Known for decades by its French acronym of AIBA – for Association Internationale de Boxe Amateur – the international sports federation for boxing re-branded itself last weekend and promised further reforms in order to once again govern Olympic boxing.
It may not be enough.
During last Sunday’s Extraordinary Congress – held online – the federation confirmed its name as the “International Boxing Association” and adopted the “IBA” acronym instead of AIBA, with a new logo. More importantly, the 107 member federations present adopted a series of constitutional and operating reforms designed to return it to its former status:
● An Ordinary Congress will take place every year, creating a closer tie between the member federations and the governance process.
● A new Boxing Independent Integrity Unit (“BIIU”) will be created and be in operation during 2022, providing independent anti-doping, compliance tribunal, nomination checks and education services to the IBA and its members.
● Elections will be more tightly scrutinized: candidate eligibility criteria was enhanced as well as the “vetting process.”
● The IBA Board will be reduced from 22 to 18 members, with term limits and a defined selection process for independent directors – with specific skills which can help the IBA to succeed – to be adopted. Elections are to be held before 30 June 2022.
These changes came directly from the 15 November report of the AIBA Governance Reform Group, chaired by University of Zurich Professor Ulrich Haas (GER), a specialist in procedural law and arbitration, especially in the sports industry. The report noted, in its second paragraph:
“The [Governance Reform Group] notes that AIBA has made numerous changes to its rules and regulations in the recent past with the aim of improving its governance structure. These developments point in the right direction. The GRG, however, also notes that despite the above, AIBA was, and still is, in a serious crisis. In order to overcome this crisis and restore trust in AIBA, further far-reaching measures are urgently required.”
The report outlined, at length, the steps needed and a precise governance program and committee and commission structure. And a change of leadership is needed:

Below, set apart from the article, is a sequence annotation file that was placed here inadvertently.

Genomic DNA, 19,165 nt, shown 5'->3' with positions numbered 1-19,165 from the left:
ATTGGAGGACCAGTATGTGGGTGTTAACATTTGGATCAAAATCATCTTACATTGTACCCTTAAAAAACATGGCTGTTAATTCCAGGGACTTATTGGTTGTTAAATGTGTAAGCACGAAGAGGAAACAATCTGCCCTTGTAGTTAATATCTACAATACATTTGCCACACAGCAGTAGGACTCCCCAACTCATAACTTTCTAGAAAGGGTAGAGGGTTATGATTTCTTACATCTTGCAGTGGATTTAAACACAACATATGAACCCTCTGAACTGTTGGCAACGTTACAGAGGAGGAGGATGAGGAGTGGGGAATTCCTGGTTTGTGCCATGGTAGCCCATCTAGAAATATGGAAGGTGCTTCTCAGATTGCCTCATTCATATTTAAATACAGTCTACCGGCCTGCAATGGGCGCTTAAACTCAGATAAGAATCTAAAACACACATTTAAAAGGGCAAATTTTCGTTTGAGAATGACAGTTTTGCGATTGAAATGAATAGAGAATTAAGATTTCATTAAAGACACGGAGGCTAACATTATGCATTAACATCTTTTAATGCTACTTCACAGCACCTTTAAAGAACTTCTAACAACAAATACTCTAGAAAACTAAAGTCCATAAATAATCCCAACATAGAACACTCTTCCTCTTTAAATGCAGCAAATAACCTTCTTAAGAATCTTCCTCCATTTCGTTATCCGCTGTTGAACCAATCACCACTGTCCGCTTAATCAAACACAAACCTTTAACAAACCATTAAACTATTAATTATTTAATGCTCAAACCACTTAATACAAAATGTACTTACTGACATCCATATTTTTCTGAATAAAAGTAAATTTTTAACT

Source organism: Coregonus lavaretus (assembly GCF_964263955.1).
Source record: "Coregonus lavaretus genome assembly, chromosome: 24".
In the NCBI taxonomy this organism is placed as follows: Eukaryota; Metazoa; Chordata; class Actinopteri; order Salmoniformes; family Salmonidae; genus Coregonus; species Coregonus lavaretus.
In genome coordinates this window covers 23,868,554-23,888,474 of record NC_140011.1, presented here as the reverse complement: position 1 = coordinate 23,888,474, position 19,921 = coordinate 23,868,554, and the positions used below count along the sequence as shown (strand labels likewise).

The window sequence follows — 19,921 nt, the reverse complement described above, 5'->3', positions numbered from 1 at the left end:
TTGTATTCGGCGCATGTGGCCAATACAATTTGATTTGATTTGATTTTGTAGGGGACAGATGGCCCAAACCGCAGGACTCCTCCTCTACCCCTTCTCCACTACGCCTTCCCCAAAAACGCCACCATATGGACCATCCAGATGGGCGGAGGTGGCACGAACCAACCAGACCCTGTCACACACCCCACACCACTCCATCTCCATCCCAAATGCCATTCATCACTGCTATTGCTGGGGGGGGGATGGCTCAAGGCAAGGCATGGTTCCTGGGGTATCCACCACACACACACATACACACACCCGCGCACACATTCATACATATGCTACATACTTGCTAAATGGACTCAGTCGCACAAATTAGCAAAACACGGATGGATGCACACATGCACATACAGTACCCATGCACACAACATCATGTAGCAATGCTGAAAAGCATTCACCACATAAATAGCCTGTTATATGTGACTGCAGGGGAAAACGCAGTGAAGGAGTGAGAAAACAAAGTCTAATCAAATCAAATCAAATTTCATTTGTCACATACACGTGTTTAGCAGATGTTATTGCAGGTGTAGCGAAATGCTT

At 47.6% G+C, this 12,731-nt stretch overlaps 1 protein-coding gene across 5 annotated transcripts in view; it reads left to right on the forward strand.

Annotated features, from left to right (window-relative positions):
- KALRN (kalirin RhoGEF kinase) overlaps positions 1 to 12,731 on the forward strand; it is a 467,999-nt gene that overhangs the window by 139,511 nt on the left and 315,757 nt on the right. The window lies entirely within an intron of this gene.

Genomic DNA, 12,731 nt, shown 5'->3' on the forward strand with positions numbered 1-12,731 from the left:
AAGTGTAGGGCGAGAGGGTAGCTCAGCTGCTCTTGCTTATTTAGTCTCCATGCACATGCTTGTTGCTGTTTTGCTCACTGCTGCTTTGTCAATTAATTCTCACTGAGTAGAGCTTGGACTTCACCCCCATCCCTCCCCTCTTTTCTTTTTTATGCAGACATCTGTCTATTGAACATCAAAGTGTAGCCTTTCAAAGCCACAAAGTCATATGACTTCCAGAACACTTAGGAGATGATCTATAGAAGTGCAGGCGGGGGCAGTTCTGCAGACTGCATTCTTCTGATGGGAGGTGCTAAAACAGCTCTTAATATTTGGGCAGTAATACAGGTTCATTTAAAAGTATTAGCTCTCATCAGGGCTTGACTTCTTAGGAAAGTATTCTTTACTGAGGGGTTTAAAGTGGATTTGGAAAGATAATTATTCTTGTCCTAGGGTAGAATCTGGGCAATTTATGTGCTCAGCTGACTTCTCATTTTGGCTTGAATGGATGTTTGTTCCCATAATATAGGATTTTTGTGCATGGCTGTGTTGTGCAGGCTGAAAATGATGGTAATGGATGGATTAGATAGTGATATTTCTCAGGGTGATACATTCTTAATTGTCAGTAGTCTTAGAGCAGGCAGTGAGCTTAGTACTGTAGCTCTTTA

“In order to quickly restore confidence in AIBA and to avoid poor governance culture carrying over to the future, a ‘fresh start’ is required. In this regard, the GRG observes that most members in the Standing Committees and Permanent Committees have been renewed since 2018. The same is true, to a large extent, in relation to the staff employed by AIBA. The GRG recommends that a similar ‘fresh start’ should also be made in relation to the leadership of AIBA, more specifically the Board.
“The GRG, therefore, recommends minimizing any overlaps between the current Board members and the Board members to be elected/appointed in 2022. To this end, any Board member who made his / her career within AIBA predominantly during the eras of former Presidents Ching-Kuo Wu and/or Gafur Rakhimov should not form part of the Board to be elected in 2022.
“The GRG assumes that under these guidelines, approximately ¾ of the present Board
members need to be replaced.”
This report was followed up by a painful, 96-page report from McLaren Global Sport Solutions, outlining corruption and manipulation of the sport down to the individual match level from 2016 to 2021. In short:
“AIBA staggered through a revolving door of Presidents and Executive Directors causing instability and a lack of cohesive leadership from the top. Behind the curtain, there was constant interference from those formerly in charge of AIBA. Those bad actors combined with the instability created by the revolving door of top management provided the environment where the corruption and manipulation could continue with similar intensity to the conduct at Rio.